Cursive: More than Pretty

A comment on my last blog provided some food for thought regarding the merits of teaching penmanship, specifically script or cursive. When I was a middle school principal, I was part of a curriculum committee that spent considerable time and energy evaluating the continuation of the cursive writing program at the elementary level. Unfortunately, that program ultimately succumbed to budget cuts. Many years later, I find that some of my students from a number of different school districts can neither read nor write cursive. This is a loss of more than simple penmanship skills, for some brain researchers are finding a link between cursive writing and brain development.
While competency in keyboarding skills enhances computer skills, some educators bemoan the loss of penmanship practice. In a Wall Street
article from 2010 Gwendolyn Bounds reported the following with
regard to printing: “Using advanced tools such as magnetic resonance imaging,
researchers are finding that writing by hand is more than just a way to
communicate. The practice helps with learning letters and shapes, can improve
idea composition and expression, and may aid fine motor-skill development.”
Moreover, some cognitive scientists believe that simply being able to print is not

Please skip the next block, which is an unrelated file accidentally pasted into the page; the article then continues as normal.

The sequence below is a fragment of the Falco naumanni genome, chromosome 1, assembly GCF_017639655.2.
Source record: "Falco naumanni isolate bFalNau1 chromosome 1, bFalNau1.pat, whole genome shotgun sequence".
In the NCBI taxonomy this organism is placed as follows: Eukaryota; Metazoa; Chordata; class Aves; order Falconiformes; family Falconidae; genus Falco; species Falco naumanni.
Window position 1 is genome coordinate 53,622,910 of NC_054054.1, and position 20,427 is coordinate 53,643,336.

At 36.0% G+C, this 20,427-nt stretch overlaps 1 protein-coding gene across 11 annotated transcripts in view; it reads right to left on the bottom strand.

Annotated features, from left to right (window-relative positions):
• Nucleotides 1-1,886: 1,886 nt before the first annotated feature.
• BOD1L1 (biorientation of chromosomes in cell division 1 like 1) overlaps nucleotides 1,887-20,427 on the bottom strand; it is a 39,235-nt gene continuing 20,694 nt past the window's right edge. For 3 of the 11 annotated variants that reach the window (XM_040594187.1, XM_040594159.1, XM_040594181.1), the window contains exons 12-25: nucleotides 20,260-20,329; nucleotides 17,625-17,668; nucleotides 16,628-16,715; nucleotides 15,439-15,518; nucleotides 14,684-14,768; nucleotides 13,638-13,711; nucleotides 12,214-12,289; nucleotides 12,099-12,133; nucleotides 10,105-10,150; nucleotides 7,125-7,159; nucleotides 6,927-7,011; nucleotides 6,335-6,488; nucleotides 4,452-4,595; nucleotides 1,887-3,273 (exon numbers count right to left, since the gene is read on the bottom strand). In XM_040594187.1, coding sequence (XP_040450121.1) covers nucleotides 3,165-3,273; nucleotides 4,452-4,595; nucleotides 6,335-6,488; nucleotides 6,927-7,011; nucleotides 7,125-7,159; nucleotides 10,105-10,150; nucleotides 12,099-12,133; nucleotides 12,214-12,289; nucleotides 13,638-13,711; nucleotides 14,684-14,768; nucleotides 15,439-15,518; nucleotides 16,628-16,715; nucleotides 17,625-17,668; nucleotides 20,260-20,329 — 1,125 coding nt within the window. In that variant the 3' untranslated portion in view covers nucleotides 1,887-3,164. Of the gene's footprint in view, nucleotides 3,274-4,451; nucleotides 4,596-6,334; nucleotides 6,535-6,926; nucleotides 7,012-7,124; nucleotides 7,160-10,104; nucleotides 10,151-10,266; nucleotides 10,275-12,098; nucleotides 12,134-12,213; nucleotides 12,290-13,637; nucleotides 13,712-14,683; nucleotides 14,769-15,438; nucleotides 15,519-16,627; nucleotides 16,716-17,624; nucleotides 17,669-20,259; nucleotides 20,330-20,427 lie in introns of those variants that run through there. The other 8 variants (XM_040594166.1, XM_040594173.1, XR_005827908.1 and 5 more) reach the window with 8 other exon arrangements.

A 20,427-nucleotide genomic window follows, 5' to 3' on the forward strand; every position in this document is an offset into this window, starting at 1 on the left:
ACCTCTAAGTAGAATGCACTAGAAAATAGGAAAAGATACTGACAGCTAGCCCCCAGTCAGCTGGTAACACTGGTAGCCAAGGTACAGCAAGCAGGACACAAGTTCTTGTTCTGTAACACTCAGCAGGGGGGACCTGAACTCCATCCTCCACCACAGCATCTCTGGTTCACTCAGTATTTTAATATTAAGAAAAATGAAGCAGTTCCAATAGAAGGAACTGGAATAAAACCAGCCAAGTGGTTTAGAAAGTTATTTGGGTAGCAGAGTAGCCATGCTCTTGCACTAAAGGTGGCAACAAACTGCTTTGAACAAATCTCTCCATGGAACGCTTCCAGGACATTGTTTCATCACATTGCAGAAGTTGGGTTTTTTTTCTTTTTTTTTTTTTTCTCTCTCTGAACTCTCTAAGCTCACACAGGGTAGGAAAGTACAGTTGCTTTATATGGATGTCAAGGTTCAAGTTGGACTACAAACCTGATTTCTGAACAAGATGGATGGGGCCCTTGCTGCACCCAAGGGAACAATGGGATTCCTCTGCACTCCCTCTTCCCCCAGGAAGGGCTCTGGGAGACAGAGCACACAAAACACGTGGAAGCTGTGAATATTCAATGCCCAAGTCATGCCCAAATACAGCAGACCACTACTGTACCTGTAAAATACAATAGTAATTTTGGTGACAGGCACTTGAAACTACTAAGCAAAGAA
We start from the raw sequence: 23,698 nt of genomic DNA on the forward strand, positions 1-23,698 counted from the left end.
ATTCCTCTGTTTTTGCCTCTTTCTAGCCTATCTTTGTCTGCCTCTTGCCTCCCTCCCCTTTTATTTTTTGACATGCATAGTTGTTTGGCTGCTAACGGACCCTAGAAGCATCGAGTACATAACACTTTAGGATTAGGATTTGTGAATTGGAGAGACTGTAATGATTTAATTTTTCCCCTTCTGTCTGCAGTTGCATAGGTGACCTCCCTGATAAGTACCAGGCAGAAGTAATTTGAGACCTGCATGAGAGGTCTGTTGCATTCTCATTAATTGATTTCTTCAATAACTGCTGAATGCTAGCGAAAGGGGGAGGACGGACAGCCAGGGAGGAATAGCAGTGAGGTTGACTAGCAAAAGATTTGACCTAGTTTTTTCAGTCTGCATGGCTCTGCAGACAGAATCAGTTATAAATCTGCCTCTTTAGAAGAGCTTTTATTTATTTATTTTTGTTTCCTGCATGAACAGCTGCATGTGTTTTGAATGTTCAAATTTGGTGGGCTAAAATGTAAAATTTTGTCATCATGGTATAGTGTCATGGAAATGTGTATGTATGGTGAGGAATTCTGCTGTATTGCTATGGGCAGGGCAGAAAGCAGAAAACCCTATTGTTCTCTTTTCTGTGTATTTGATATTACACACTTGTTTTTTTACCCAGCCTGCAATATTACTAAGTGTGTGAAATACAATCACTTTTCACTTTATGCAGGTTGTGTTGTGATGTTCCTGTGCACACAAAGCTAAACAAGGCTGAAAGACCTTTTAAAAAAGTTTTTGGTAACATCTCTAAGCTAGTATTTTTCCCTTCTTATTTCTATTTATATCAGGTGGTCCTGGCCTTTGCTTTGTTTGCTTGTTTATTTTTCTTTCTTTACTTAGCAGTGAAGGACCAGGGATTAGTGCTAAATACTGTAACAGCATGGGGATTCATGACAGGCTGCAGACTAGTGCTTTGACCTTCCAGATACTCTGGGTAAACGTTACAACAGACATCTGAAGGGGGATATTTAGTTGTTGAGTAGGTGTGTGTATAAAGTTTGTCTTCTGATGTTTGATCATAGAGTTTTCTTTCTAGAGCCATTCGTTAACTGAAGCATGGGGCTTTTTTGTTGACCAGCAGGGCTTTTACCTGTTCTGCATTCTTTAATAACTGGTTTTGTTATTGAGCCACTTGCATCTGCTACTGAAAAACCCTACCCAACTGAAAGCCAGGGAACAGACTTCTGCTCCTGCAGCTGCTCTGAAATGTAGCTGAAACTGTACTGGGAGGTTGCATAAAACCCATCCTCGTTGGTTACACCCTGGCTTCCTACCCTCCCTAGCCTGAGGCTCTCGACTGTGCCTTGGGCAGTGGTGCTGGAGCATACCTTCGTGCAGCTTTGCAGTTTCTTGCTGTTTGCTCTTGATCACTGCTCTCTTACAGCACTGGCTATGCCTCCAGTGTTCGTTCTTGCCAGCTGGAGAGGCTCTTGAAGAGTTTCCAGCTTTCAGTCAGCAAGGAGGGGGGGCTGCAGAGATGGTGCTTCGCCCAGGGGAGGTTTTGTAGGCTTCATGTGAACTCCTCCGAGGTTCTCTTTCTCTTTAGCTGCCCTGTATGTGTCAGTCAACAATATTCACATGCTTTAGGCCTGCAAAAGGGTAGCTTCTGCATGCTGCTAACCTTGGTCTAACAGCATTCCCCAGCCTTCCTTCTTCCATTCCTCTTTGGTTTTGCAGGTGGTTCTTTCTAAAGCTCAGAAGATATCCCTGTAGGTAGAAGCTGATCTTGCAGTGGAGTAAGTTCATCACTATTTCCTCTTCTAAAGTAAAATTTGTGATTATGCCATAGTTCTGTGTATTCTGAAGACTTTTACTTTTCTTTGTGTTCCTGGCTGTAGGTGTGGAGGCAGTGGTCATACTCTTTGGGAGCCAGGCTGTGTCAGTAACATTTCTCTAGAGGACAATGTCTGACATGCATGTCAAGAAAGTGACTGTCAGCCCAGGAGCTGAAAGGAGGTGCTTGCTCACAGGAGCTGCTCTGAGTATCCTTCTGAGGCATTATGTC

enough. An article by Dr. David Sortino, a psychologist and current Director of Educational Strategies reports that cursive stimulates language development and fluency and enhances neural connections in the brain. “Further, Shadmehr and
Holcomb of Johns Hopkins University, published a study in Science Magazine showing that their subjects’ brains actually changed in reaction to physical instruction such as cursive handwriting lessons. The researchers provided PET (Positron Emission Tomography) scans as evidence of these changes in brain structure. In addition, they also demonstrated that these changes resulted in an ‘almost immediate improvement in fluency.’”
If your children’s schools have discontinued cursive instruction, do not despair. You can purchase a cursive handbook and practice at home. You may very well see some significant improvement in more than penmanship.

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